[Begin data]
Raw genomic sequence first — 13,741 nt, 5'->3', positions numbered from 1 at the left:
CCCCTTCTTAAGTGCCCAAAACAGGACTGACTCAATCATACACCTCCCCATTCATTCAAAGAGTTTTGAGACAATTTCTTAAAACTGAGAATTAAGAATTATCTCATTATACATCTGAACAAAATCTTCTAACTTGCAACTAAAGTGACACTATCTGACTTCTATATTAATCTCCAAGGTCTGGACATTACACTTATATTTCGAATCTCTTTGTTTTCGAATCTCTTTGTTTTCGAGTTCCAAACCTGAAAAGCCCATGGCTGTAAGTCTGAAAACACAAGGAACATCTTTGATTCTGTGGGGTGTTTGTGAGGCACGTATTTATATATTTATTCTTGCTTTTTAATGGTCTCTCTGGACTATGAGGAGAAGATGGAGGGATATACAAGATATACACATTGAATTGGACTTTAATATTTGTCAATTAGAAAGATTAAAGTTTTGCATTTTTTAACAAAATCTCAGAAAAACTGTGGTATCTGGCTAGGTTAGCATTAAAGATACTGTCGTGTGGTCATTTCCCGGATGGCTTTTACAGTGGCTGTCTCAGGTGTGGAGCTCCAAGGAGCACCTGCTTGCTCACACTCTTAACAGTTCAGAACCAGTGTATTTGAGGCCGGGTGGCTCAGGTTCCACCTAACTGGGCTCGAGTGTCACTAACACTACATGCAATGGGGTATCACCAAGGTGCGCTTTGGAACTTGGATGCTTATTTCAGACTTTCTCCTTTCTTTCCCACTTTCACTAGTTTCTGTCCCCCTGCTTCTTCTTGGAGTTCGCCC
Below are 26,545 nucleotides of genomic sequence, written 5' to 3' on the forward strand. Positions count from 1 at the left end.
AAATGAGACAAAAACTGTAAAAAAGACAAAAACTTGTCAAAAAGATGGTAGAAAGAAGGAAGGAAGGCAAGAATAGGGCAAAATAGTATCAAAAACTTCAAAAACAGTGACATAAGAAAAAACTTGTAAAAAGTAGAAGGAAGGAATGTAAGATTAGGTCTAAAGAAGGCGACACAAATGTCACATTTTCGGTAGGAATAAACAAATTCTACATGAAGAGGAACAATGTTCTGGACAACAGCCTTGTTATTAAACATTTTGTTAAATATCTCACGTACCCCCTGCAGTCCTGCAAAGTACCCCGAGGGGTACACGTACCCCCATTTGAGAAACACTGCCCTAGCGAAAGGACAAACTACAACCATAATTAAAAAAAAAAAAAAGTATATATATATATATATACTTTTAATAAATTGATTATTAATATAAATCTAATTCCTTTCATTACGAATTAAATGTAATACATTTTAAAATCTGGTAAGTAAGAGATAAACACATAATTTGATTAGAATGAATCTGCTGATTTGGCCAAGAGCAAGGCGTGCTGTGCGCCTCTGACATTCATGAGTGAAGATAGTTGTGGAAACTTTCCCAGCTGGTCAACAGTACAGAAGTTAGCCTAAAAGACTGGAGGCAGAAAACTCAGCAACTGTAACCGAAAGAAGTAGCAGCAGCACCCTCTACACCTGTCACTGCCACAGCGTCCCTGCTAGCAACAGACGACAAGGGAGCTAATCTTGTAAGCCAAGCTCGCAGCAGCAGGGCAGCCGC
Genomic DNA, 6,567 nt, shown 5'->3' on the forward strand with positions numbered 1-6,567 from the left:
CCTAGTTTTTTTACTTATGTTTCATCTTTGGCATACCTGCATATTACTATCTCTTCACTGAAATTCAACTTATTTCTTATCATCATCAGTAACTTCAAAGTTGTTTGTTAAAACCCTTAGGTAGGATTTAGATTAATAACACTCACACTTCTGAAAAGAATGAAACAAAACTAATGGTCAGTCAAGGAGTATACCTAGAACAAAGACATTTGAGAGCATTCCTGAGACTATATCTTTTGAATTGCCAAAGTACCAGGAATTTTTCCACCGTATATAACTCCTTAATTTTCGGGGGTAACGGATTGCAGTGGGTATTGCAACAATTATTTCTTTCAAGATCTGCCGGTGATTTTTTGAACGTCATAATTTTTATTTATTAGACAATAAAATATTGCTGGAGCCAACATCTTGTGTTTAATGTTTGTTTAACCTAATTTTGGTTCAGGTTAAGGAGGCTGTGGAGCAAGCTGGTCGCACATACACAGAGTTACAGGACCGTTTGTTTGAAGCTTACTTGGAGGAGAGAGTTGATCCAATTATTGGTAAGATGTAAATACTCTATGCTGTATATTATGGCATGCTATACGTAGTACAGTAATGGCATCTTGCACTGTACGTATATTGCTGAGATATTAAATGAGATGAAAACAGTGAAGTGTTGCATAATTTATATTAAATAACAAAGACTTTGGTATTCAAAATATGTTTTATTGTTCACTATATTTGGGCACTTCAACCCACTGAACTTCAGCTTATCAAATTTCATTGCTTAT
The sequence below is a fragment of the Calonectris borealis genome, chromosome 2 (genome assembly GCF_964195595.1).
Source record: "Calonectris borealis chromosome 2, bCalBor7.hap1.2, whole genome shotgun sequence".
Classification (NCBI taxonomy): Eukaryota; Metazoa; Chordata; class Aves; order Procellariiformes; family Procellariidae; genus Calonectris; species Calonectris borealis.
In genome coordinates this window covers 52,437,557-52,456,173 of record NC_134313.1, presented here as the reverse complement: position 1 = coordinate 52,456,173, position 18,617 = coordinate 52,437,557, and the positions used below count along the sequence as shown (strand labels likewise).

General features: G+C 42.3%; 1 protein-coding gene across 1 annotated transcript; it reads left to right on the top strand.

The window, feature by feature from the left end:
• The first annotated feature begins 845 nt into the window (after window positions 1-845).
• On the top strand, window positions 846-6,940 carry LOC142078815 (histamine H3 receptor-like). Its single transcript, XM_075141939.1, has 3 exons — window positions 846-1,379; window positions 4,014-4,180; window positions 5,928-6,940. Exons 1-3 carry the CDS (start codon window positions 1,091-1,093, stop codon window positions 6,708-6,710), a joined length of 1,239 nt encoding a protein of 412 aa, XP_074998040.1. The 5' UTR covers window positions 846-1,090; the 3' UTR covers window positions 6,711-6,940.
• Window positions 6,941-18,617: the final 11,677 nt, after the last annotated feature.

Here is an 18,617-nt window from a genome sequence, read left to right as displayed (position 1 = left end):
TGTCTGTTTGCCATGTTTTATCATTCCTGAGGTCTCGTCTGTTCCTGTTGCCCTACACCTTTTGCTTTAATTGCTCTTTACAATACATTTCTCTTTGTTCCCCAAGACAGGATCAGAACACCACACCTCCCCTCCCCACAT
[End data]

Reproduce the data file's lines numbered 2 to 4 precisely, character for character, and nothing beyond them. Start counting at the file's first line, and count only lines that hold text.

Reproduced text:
CCCCTTCTTAAGTGCCCAAAACAGGACTGACTCAATCATACACCTCCCCATTCATTCAAAGAGTTTTGAGACAATTTCTTAAAACTGAGAATTAAGAATTATCTCATTATACATCTGAACAAAATCTTCTAACTTGCAACTAAAGTGACACTATCTGACTTCTATATTAATCTCCAAGGTCTGGACATTACACTTATATTTCGAATCTCTTTGTTTTCGAATCTCTTTGTTTTCGAGTTCCAAACCTGAAAAGCCCATGGCTGTAAGTCTGAAAACACAAGGAACATCTTTGATTCTGTGGGGTGTTTGTGAGGCACGTATTTATATATTTATTCTTGCTTTTTAATGGTCTCTCTGGACTATGAGGAGAAGATGGAGGGATATACAAGATATACACATTGAATTGGACTTTAATATTTGTCAATTAGAAAGATTAAAGTTTTGCATTTTTTAACAAAATCTCAGAAAAACTGTGGTATCTGGCTAGGTTAGCATTAAAGATACTGTCGTGTGGTCATTTCCCGGATGGCTTTTACAGTGGCTGTCTCAGGTGTGGAGCTCCAAGGAGCACCTGCTTGCTCACACTCTTAACAGTTCAGAACCAGTGTATTTGAGGCCGGGTGGCTCAGGTTCCACCTAACTGGGCTCGAGTGTCACTAACACTACATGCAATGGGGTATCACCAAGGTGCGCTTTGGAACTTGGATGCTTATTTCAGACTTTCTCCTTTCTTTCCCACTTTCACTAGTTTCTGTCCCCCTGCTTCTTCTTGGAGTTCGCCC
Below are 26,545 nucleotides of genomic sequence, written 5' to 3' on the forward strand. Positions count from 1 at the left end.
AAATGAGACAAAAACTGTAAAAAAGACAAAAACTTGTCAAAAAGATGGTAGAAAGAAGGAAGGAAGGCAAGAATAGGGCAAAATAGTATCAAAAACTTCAAAAACAGTGACATAAGAAAAAACTTGTAAAAAGTAGAAGGAAGGAATGTAAGATTAGGTCTAAAGAAGGCGACACAAATGTCACATTTTCGGTAGGAATAAACAAATTCTACATGAAGAGGAACAATGTTCTGGACAACAGCCTTGTTATTAAACATTTTGTTAAATATCTCACGTACCCCCTGCAGTCCTGCAAAGTACCCCGAGGGGTACACGTACCCCCATTTGAGAAACACTGCCCTAGCGAAAGGACAAACTACAACCATAATTAAAAAAAAAAAAAAGTATATATATATATATATACTTTTAATAAATTGATTATTAATATAAATCTAATTCCTTTCATTACGAATTAAATGTAATACATTTTAAAATCTGGTAAGTAAGAGATAAACACATAATTTGATTAGAATGAATCTGCTGATTTGGCCAAGAGCAAGGCGTGCTGTGCGCCTCTGACATTCATGAGTGAAGATAGTTGTGGAAACTTTCCCAGCTGGTCAACAGTACAGAAGTTAGCCTAAAAGACTGGAGGCAGAAAACTCAGCAACTGTAACCGAAAGAAGTAGCAGCAGCACCCTCTACACCTGTCACTGCCACAGCGTCCCTGCTAGCAACAGACGACAAGGGAGCTAATCTTGTAAGCCAAGCTCGCAGCAGCAGGGCAGCCGC